But things would not go Toney’s way on that night. As soon as the fight started, Couture took Toney down, dominated him from the top, and used his ground skill to submit Toney with a tight arm triangle. Once the fight hit the mat, Toney’s defense was reduced to rolling around panicked, looking like a kid getting beat up for milk money.
The bout was eerily similar to one of the earliest and most famous events in MMA.
Rewind 17 years ago, when the Ultimate Fighting Championship debuted in America.
The world watched as the unlikely Royce Gracie, wearing a plain gi and black belt, disposed of some of the tournament’s toughest strikers, including Dutch kickboxer Gerard Gordeau and boxer Art Jimmerson.
Despite his opponent’s superior size and strength, Gracie was able to take them down at will and submit them without ever taking a punch.
Royce was not a physical specimen. Compared to the others, he looked completely average in the cage. Nevertheless, he was able to dominate the tournament and claim victory using one of the most unique ground fighting arts in the world.
[blockquote class="quotes"]“I am a shark, the ground is my water, and most people don’t even know how to swim.”[/blockquote]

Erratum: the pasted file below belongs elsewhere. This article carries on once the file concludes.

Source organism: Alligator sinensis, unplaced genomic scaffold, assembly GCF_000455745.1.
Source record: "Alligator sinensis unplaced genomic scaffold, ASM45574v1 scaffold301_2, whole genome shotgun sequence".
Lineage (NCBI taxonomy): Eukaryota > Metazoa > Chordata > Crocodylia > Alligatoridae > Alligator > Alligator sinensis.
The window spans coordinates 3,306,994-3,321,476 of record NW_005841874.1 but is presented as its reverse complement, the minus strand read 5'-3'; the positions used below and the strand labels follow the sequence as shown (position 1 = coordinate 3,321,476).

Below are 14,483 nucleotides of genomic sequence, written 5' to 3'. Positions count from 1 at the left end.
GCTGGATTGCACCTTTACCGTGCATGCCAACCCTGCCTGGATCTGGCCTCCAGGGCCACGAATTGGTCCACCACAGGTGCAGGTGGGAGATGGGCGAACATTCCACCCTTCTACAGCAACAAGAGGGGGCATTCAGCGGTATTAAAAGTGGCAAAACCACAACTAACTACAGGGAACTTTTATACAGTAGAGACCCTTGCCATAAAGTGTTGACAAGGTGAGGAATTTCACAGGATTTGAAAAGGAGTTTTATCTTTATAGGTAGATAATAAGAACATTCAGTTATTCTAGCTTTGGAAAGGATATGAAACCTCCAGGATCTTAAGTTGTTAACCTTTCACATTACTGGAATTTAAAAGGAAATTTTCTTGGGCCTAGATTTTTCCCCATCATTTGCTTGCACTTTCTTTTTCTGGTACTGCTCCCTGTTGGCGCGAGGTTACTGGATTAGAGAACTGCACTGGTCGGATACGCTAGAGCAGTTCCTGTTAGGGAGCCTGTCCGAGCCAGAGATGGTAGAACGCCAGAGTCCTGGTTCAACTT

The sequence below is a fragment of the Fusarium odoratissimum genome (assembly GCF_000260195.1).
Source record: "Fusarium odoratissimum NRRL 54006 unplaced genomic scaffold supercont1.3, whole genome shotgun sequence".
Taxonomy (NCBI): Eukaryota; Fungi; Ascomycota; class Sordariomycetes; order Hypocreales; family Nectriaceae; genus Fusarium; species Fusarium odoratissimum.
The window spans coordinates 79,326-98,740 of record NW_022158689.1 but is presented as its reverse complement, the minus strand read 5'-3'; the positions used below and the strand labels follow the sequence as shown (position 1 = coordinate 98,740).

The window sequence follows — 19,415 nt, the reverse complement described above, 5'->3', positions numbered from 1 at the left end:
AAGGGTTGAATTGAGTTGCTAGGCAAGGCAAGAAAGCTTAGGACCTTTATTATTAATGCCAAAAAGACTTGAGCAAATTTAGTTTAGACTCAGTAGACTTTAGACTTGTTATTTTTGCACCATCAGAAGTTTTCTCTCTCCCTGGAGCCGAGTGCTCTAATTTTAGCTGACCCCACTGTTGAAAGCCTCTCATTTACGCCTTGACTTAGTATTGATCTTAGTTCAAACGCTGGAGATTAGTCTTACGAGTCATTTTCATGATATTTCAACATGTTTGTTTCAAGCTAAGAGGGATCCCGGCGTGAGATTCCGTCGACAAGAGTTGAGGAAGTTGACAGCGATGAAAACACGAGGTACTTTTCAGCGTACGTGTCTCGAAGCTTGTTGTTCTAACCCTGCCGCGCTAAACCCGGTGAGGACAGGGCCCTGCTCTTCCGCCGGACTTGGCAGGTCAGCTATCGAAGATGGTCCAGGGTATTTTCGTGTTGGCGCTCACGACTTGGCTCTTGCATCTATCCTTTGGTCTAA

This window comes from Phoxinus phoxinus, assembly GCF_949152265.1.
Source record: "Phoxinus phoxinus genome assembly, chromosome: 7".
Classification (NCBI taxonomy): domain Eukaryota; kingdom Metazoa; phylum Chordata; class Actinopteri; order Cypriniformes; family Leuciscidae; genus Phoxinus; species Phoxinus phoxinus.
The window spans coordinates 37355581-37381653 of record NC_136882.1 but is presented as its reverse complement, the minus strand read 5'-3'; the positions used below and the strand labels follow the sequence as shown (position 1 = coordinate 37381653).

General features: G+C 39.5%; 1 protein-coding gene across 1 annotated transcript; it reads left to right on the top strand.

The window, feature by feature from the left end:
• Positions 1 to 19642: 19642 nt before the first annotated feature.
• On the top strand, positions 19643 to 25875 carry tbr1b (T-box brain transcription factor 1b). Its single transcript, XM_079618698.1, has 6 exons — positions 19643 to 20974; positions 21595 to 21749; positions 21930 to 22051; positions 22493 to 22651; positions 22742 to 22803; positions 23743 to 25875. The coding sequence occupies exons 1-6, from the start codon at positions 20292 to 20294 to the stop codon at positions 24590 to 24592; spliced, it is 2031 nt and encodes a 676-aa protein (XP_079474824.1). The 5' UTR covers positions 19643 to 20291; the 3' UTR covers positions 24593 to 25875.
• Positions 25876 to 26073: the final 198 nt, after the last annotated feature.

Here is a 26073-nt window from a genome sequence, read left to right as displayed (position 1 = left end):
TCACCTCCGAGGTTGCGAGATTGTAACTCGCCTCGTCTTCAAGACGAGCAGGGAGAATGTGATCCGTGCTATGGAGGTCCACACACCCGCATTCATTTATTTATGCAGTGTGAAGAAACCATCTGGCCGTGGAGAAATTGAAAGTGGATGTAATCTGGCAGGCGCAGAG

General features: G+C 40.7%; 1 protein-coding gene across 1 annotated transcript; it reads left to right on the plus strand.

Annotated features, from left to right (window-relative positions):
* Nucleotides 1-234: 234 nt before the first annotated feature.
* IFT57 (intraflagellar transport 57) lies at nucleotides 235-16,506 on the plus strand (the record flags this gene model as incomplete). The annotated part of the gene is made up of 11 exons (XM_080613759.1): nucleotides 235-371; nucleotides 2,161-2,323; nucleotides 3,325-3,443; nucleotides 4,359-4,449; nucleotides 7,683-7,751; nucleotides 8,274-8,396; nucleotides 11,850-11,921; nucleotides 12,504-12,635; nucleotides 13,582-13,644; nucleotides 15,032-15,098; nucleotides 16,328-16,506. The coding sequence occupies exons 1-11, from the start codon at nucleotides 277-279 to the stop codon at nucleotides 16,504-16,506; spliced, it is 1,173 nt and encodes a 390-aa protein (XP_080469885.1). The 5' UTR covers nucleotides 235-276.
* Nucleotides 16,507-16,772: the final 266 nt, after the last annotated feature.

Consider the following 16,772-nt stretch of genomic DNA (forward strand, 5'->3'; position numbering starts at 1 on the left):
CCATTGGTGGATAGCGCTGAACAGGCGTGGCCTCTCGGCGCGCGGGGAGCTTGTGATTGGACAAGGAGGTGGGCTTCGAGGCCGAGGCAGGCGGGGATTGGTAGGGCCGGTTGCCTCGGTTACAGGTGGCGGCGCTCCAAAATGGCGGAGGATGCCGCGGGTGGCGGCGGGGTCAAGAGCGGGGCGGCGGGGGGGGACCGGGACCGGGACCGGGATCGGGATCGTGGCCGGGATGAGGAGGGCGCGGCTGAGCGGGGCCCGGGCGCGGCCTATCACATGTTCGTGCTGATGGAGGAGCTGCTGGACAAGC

Brazilian Jiu Jitsu has always had a knack for favoring the underdog, and for making one rely on mental strength more than physical. It’s the uniqueness and dynamic nature of BJJ’s ground work that gives it the advantage, and makes it so foreign to other arts.
As the great Jean Jacques Machado once said, “I am a shark, the ground is my water, and most people don’t even know how to swim.”
And from the triangle choke that saved Anderson Silva’s title, to Werdum’s miracle submission of Fedor Emelianenko, we see Jiu Jitsu prove itself to work, time after time.
When Couture submitted Toney at UFC 118, he proved again to the world what Royce Gracie had done so many years before:
That in a matchup of style vs. style, BJJ is the answer.